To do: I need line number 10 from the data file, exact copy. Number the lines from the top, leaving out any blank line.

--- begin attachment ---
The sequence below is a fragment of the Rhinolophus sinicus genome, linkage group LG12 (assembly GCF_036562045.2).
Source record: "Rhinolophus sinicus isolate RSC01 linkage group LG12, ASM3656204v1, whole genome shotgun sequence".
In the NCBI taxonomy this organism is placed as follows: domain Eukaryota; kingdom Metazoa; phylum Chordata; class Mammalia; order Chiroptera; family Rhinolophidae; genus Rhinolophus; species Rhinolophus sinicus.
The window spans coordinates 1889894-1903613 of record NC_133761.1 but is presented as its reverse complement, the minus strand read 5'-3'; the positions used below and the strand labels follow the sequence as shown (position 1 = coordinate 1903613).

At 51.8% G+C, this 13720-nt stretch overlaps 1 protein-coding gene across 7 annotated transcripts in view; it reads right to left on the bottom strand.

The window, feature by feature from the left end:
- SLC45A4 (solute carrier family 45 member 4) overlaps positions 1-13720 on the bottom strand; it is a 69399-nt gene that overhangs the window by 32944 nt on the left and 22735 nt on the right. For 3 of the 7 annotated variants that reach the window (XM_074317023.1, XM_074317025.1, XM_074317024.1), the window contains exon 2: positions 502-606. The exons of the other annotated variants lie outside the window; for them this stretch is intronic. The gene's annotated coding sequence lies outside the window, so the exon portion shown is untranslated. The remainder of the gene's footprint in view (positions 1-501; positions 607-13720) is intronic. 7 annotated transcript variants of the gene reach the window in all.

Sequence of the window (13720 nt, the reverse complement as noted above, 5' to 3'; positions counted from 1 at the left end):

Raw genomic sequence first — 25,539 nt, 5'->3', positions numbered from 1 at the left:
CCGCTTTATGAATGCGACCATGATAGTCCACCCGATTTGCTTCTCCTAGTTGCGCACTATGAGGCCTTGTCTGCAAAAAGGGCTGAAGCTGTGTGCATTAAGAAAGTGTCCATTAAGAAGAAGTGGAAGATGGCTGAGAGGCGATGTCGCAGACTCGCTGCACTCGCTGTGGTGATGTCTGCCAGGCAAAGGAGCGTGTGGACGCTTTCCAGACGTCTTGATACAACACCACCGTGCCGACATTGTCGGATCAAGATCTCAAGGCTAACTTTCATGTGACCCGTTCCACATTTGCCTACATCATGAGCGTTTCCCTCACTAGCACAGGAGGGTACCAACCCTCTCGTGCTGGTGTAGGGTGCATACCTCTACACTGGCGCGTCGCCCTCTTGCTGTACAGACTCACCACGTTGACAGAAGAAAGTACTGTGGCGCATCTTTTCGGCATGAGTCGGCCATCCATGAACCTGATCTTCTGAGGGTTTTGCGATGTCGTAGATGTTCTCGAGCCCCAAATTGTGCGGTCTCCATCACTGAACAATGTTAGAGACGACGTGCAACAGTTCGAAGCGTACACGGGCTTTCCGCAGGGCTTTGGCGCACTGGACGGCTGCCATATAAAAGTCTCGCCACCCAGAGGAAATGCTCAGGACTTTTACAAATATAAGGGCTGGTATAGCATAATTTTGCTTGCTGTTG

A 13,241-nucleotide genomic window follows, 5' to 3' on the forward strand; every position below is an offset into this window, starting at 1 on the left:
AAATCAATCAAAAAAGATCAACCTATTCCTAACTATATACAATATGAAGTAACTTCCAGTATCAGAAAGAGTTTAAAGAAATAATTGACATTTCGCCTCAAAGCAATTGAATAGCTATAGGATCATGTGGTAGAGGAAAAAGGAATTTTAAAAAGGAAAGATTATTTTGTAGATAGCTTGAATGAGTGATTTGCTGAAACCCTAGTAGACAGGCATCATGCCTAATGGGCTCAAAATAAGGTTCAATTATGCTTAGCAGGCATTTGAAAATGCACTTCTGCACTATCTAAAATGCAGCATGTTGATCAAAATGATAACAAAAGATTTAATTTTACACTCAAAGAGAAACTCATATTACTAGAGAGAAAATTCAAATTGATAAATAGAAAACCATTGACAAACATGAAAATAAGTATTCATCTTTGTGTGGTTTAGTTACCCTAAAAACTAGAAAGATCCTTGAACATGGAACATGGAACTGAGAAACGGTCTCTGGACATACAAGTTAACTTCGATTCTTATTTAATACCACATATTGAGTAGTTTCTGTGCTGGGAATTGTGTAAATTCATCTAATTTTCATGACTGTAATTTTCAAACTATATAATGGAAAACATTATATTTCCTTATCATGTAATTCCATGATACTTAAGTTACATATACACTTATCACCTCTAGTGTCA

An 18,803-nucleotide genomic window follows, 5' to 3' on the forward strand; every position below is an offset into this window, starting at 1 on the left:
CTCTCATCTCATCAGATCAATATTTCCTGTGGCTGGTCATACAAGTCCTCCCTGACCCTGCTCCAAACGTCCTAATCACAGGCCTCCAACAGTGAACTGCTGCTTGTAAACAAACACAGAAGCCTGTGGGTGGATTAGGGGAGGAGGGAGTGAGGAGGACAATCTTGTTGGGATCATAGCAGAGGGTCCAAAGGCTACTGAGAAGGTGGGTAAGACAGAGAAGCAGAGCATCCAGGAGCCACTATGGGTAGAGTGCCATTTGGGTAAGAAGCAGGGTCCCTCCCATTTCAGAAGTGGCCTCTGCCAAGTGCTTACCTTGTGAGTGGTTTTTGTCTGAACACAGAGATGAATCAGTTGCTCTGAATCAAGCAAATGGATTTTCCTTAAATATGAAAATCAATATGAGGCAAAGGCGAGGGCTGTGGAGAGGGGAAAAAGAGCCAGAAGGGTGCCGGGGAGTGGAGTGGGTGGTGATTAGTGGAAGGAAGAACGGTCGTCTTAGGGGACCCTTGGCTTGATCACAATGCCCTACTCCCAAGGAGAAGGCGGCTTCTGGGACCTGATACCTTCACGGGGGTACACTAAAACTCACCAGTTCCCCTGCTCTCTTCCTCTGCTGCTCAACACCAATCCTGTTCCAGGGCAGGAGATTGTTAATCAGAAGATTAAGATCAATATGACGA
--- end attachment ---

CCGCTTTATGAATGCGACCATGATAGTCCACCCGATTTGCTTCTCCTAGTTGCGCACTATGAGGCCTTGTCTGCAAAAAGGGCTGAAGCTGTGTGCATTAAGAAAGTGTCCATTAAGAAGAAGTGGAAGATGGCTGAGAGGCGATGTCGCAGACTCGCTGCACTCGCTGTGGTGATGTCTGCCAGGCAAAGGAGCGTGTGGACGCTTTCCAGACGTCTTGATACAACACCACCGTGCCGACATTGTCGGATCAAGATCTCAAGGCTAACTTTCATGTGACCCGTTCCACATTTGCCTACATCATGAGCGTTTCCCTCACTAGCACAGGAGGGTACCAACCCTCTCGTGCTGGTGTAGGGTGCATACCTCTACACTGGCGCGTCGCCCTCTTGCTGTACAGACTCACCACGTTGACAGAAGAAAGTACTGTGGCGCATCTTTTCGGCATGAGTCGGCCATCCATGAACCTGATCTTCTGAGGGTTTTGCGATGTCGTAGATGTTCTCGAGCCCCAAATTGTGCGGTCTCCATCACTGAACAATGTTAGAGACGACGTGCAACAGTTCGAAGCGTACACGGGCTTTCCGCAGGGCTTTGGCGCACTGGACGGCTGCCATATAAAAGTCTCGCCACCCAGAGGAAATGCTCAGGACTTTTACAAATATAAGGGCTGGTATAGCATAATTTTGCTTGCTGTTG